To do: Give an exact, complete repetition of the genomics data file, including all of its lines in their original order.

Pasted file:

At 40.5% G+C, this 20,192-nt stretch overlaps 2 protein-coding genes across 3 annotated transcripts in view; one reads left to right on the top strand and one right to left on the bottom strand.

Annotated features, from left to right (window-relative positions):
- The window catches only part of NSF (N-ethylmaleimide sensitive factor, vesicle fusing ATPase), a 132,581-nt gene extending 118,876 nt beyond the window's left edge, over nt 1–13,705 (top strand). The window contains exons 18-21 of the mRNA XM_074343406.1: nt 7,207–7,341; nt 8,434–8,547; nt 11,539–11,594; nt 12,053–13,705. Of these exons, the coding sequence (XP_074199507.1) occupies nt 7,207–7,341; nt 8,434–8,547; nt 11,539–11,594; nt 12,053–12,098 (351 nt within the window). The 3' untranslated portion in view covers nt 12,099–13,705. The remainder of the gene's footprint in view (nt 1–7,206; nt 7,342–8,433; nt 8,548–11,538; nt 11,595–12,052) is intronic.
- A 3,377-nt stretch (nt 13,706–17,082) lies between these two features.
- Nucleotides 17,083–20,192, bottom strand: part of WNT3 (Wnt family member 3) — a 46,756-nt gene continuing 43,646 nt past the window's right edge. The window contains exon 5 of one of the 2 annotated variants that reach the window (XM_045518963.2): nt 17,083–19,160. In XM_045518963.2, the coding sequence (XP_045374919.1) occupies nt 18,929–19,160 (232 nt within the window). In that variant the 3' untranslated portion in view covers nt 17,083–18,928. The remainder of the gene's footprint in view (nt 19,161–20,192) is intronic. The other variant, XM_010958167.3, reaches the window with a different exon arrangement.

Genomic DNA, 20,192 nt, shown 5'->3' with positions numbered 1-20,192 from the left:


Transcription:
At 40.5% G+C, this 20,192-nt stretch overlaps 2 protein-coding genes across 3 annotated transcripts in view; one reads left to right on the top strand and one right to left on the bottom strand.

Annotated features, from left to right (window-relative positions):
- The window catches only part of NSF (N-ethylmaleimide sensitive factor, vesicle fusing ATPase), a 132,581-nt gene extending 118,876 nt beyond the window's left edge, over nt 1–13,705 (top strand). The window contains exons 18-21 of the mRNA XM_074343406.1: nt 7,207–7,341; nt 8,434–8,547; nt 11,539–11,594; nt 12,053–13,705. Of these exons, the coding sequence (XP_074199507.1) occupies nt 7,207–7,341; nt 8,434–8,547; nt 11,539–11,594; nt 12,053–12,098 (351 nt within the window). The 3' untranslated portion in view covers nt 12,099–13,705. The remainder of the gene's footprint in view (nt 1–7,206; nt 7,342–8,433; nt 8,548–11,538; nt 11,595–12,052) is intronic.
- A 3,377-nt stretch (nt 13,706–17,082) lies between these two features.
- Nucleotides 17,083–20,192, bottom strand: part of WNT3 (Wnt family member 3) — a 46,756-nt gene continuing 43,646 nt past the window's right edge. The window contains exon 5 of one of the 2 annotated variants that reach the window (XM_045518963.2): nt 17,083–19,160. In XM_045518963.2, the coding sequence (XP_045374919.1) occupies nt 18,929–19,160 (232 nt within the window). In that variant the 3' untranslated portion in view covers nt 17,083–18,928. The remainder of the gene's footprint in view (nt 19,161–20,192) is intronic. The other variant, XM_010958167.3, reaches the window with a different exon arrangement.

Genomic DNA, 20,192 nt, shown 5'->3' with positions numbered 1-20,192 from the left: